Arcus Foundation: United States LGBTQ Social Justice
The Arcus Foundation Social Justice Program’s ultimate goal is to achieve dignity, safety, inclusion, and opportunity for LGBTQ people (i.e., people discriminated against based on actual or perceived Sexual Orientation or Gender Identity, also referred to as SOGI) in the U.S. and around the world, especially those most marginalized. While not specifically noted in “LGBTQ,” support for intersex populations can be included in the request. Specific goal areas of the Arcus Social Justice Program are the following:
- Increased safety in lived realities of LGBTQ people
- Increased LGBTQ-affirming protections that promote full inclusion and equal opportunity
- Increased social inclusion of and public support for LGBTQ people
The Social Justice Program will accept concept papers for the following work aimed at achieving impact in the Foundation’s three goal areas (detailed above):
- Increased safety: An increase in safety and reduction in violence for LGBTQ people
- Increased protections and policies: The growth and expansion of pro-LGBTQ legislation, jurisprudence, and government policies; and a reduction in laws and policies that curtail the rights of LGBTQ people or penalize/criminalize SOGI identities
- Social inclusion and acceptance: Increased rates of public acceptance and greater degrees of social inclusion of LGBTQ people
Amount: A total of $7,000,000 is available to award up to 30 grants over the next two year period (not all available funding will be expended through this initial call). Grants will range up to $200,000 per year for a maximum period of two years.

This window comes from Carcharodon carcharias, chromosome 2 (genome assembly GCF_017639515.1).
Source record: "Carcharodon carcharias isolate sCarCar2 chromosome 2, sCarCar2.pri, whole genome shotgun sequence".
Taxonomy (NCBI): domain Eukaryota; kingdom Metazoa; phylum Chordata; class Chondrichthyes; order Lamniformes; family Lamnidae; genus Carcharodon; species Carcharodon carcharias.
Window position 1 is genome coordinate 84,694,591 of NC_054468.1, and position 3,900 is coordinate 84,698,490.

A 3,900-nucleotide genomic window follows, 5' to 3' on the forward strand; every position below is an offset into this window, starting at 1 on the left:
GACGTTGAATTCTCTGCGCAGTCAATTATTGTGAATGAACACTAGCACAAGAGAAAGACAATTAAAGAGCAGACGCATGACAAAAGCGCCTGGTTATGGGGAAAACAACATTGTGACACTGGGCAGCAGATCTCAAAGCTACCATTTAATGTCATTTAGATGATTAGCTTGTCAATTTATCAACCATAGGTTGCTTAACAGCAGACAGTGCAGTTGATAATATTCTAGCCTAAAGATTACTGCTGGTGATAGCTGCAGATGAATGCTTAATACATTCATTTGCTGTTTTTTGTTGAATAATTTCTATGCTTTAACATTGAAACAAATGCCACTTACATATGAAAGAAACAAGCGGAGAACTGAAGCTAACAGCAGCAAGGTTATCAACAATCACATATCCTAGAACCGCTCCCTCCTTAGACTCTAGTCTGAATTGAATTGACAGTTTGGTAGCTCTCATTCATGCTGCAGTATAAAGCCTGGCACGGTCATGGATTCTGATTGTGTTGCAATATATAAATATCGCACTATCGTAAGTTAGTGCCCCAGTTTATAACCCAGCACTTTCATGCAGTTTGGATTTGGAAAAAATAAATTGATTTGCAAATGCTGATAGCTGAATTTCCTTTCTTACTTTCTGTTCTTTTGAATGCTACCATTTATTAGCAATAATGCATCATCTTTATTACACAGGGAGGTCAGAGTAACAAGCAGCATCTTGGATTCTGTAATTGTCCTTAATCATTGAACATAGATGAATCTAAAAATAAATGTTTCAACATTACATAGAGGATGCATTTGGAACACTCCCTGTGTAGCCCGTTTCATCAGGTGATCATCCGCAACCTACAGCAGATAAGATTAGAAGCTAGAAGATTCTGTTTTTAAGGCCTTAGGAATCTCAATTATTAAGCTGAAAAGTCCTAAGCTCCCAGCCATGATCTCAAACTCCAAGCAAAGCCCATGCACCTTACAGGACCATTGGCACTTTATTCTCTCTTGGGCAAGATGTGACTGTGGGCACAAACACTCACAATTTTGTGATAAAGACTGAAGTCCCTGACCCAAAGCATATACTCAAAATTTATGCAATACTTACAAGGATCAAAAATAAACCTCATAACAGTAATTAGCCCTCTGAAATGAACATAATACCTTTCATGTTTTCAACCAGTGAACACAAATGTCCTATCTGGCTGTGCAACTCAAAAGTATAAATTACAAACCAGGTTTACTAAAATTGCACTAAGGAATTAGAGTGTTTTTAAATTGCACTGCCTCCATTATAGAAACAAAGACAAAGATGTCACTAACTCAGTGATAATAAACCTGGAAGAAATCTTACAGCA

Eligibility: Nonprofit, tax-exempt organizations or applicants that apply under the auspices of a fiscal sponsor with such status. Applicants may be organizations that (1) use Arcus funds to directly impact and improve the lives of LGBTQ people; or (2) operate as a grantmaker (i.e., intermediaries) that seeks to redistribute Arcus’ and other funds through open or targeted calls for proposals, in alignment with specific strategies that would advance their missions. Arcus especially seeks to support indigenous grantmakers who are part of and accountable to their communities, and who have relevant expertise to assess and support their grantees’ work at the local level.
Grants must support work in the following priority states and one region within a state: Arizona; Central Valley, California; Florida; Georgia; New Mexico; and North Carolina.
Note: Concept papers can include one or more of these geographies. Intermediaries, joint partner projects, and regional/national organizations can propose work that focuses in these geographies yet is inclusive of non-focal states. Concept papers can include one or more focal countries or regions. Intermediaries, joint partner projects, and regional organizations can also propose work within the regions that include non-focal countries, as long as at least one focus country is included.
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